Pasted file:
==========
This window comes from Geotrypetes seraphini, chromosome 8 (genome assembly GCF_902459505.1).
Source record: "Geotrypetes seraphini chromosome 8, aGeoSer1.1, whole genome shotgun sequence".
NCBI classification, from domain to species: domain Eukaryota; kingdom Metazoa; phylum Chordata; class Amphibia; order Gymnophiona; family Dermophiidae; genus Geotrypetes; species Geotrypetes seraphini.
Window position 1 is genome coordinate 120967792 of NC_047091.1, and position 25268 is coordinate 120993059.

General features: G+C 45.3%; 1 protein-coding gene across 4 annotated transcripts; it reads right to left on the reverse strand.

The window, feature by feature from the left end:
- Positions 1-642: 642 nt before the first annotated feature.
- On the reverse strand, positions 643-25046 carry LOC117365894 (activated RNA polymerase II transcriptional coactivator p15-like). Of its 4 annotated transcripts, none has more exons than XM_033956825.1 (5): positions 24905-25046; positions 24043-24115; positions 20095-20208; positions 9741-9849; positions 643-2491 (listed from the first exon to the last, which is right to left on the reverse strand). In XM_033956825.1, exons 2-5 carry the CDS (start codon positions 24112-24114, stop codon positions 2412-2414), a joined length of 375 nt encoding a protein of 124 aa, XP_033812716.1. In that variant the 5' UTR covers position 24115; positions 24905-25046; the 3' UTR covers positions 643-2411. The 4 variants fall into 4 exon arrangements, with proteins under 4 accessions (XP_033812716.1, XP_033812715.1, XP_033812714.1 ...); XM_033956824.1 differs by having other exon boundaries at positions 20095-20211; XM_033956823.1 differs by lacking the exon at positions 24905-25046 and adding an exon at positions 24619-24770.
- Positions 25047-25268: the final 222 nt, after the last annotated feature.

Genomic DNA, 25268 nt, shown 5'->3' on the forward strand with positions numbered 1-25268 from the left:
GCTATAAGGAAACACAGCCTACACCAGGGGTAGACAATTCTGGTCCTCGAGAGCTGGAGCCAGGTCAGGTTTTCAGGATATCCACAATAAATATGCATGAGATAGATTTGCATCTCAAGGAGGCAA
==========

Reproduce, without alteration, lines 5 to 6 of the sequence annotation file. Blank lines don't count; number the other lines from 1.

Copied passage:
General features: G+C 45.3%; 1 protein-coding gene across 4 annotated transcripts; it reads right to left on the reverse strand.

The window, feature by feature from the left end: